According to The Wall Street Journal the deal includes $12 billion in cash plus slightly more than $5.6 billion in shares of a new company created from Adelphia and Time Warner's cable units. Comcast would contribute $2 billion cash and, in a tax-free maneuver, swap its 21% stake in Time Warner's cable business in exchange for about 2 million Adelphia subscribers, according to The New York Times, citing unnamed executives.
Representatives from the three cable companies declined to comment.
Awaiting court approval
The tentative $17.6 billion deal needs to be approved by both a bankruptcy judge and Adelphia creditors, which could take up to two weeks -- or longer if 11th-hour bidder Cablevision ups its $16.5 billion offer, said one analyst following the situation -- and would result in Comcast and Time Warner each grabbing a share of Adelphia’s 5.3 million subscribers in 31 states.
The most likely outcome has Time Warner acquiring about 3 million subscribers in Los Angeles, Ohio and upstate New York markets and Comcast picking up the remaining 2 million subscribers.
Comcast has 21.5 million subscribers and Time Warner has 11 million.
The deal was challenged earlier this week when Cablevision, the sixth-largest operator with 3 million subscribers in the New york city area, entered the game with a $16.5 billion bid. At this week’s cable industry trade show, Jeff Bewkes, chairman of the entertainment and network group at Time Warner, told reporters: "I'm not sure that we need to counterbid.”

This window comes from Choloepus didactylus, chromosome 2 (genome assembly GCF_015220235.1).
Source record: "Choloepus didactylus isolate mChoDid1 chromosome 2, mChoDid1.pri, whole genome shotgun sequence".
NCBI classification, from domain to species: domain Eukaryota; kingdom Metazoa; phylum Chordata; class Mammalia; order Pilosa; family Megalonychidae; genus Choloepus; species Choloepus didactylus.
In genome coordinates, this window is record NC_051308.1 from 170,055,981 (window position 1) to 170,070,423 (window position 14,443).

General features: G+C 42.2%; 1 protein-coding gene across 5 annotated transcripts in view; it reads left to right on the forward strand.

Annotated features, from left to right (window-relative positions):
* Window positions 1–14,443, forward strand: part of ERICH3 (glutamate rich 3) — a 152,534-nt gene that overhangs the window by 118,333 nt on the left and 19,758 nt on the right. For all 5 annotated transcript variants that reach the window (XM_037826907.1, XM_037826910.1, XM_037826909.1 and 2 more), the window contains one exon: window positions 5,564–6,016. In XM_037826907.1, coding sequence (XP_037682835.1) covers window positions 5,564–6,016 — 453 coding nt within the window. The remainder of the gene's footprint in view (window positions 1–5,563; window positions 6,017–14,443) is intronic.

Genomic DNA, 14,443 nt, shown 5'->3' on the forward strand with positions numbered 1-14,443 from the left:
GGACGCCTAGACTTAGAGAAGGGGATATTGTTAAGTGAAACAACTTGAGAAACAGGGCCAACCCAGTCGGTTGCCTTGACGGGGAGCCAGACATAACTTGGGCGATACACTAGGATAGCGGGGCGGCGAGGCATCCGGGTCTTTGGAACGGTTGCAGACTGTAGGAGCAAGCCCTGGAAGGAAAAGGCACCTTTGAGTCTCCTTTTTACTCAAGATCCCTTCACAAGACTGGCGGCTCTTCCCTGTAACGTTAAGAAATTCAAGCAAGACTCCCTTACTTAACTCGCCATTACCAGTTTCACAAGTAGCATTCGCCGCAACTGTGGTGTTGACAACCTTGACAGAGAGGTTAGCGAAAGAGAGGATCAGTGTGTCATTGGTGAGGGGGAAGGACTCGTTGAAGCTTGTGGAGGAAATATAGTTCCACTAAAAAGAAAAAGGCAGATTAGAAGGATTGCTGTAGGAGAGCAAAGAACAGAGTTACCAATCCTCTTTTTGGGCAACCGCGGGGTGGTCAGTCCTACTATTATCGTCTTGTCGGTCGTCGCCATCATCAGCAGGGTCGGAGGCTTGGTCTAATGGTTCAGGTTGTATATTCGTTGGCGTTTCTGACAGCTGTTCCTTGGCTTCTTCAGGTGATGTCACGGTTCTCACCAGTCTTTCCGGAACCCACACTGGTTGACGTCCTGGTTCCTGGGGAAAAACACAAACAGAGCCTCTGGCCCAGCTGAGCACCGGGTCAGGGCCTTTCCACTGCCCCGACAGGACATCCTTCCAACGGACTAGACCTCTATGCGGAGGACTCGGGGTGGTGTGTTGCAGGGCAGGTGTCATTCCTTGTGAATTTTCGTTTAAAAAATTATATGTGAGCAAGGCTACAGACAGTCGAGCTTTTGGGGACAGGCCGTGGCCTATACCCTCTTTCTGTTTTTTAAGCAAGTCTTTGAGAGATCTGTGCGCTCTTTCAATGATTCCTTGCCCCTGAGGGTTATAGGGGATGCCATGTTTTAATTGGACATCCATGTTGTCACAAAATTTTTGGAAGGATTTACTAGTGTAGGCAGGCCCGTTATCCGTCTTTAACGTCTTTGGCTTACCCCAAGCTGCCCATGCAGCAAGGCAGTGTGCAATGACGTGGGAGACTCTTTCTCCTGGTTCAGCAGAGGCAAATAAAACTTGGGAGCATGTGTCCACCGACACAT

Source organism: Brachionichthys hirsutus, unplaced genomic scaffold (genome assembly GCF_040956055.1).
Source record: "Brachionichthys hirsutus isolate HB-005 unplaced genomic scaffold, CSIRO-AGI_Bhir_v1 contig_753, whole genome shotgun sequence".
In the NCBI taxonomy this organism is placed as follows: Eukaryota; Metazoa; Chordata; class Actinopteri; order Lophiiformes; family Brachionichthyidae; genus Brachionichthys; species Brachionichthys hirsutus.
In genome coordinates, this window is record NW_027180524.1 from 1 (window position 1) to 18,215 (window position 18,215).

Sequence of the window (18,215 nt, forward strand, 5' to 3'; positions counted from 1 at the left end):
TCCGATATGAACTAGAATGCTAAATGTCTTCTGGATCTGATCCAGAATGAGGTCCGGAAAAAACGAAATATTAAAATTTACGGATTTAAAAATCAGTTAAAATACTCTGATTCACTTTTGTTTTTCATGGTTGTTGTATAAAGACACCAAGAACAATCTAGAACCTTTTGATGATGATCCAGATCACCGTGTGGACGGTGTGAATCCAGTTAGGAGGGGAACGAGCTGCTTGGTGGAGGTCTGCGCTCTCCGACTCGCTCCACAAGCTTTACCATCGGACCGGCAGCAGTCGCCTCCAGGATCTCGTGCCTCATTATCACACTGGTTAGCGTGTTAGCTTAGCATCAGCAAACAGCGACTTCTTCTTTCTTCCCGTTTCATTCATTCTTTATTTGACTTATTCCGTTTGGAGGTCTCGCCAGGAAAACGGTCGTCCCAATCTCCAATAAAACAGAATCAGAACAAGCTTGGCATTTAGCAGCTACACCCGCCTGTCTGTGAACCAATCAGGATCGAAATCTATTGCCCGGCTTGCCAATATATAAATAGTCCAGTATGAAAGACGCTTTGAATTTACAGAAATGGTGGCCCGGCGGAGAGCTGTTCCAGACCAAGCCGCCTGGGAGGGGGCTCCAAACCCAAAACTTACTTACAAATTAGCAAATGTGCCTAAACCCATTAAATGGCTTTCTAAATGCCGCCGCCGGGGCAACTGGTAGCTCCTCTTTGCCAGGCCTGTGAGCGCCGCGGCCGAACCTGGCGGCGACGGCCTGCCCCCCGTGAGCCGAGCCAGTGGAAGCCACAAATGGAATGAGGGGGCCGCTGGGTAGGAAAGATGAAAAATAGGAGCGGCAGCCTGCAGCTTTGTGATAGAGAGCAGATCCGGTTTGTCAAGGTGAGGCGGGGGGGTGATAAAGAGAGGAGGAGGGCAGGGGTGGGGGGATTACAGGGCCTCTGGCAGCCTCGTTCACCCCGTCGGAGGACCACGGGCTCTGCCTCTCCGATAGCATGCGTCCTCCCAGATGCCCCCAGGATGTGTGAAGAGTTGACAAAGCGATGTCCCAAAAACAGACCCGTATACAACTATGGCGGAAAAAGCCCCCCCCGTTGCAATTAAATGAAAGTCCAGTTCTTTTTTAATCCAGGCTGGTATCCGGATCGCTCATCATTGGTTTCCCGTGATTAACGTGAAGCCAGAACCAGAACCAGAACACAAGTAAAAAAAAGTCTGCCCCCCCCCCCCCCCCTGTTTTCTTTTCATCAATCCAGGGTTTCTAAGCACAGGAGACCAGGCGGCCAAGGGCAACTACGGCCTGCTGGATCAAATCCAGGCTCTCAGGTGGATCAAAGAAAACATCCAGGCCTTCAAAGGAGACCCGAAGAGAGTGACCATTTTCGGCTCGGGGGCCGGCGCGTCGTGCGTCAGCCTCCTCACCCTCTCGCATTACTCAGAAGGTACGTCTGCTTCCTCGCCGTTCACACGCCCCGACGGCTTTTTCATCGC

Greenwood Village, Colo.-based Adelphia has been in bankruptcy protection since 2002, when founder John Rigas and two of his sons were charged with pilfering millions of company dollars for personal use and misrepresenting the company's finances. Mr. Rigas and son Timothy were found guilty of the charges and are awaiting sentencing.
Cable operators see big business in video-on-demand services and growing the reach of their subscriber bases becomes an increasingly important tool in luring marketers to the table. Comcast now offers on-demand services to more than 8.6 million customers. Most of its on-demand programming is free. The company estimates on-demand views for February at more than 80 million, and projects that in 2005 its customers will view on-demand programming more than 1 billion times.
Speaking at the American Association of Advertising Agencies Media Conference last month, Comcast CEO Brian Roberts said Comcast's goal is to redefine itself as a "new products company" that will offer a range of programming, from movies to special programming such as its "NFL Replay," introduced last fall.
Time Warner's urban expansion
For Time Warner, however, it's not sheer subscriber numbers that matter, but where those subscribers come from. Acquiring Adelphia's subscribers in Ohio, particularly along the densely populated Lake Erie shore, which includes the Toledo, Sandusky and Cleveland markets, and its heavy coverage in western New York's Buffalo market, would fit within Time Warner's strategy of concentrating business in urban areas.
According to the Time Warner's Web site, 75% of its subscribers are located in metro areas of 300,000 or more. Furthermore, picking up Adelphia's Los Angeles subscribers -- and perhaps also Comcast's L.A. distribution, as part of the deal -- would make Time Warner the dominate player in that market as well.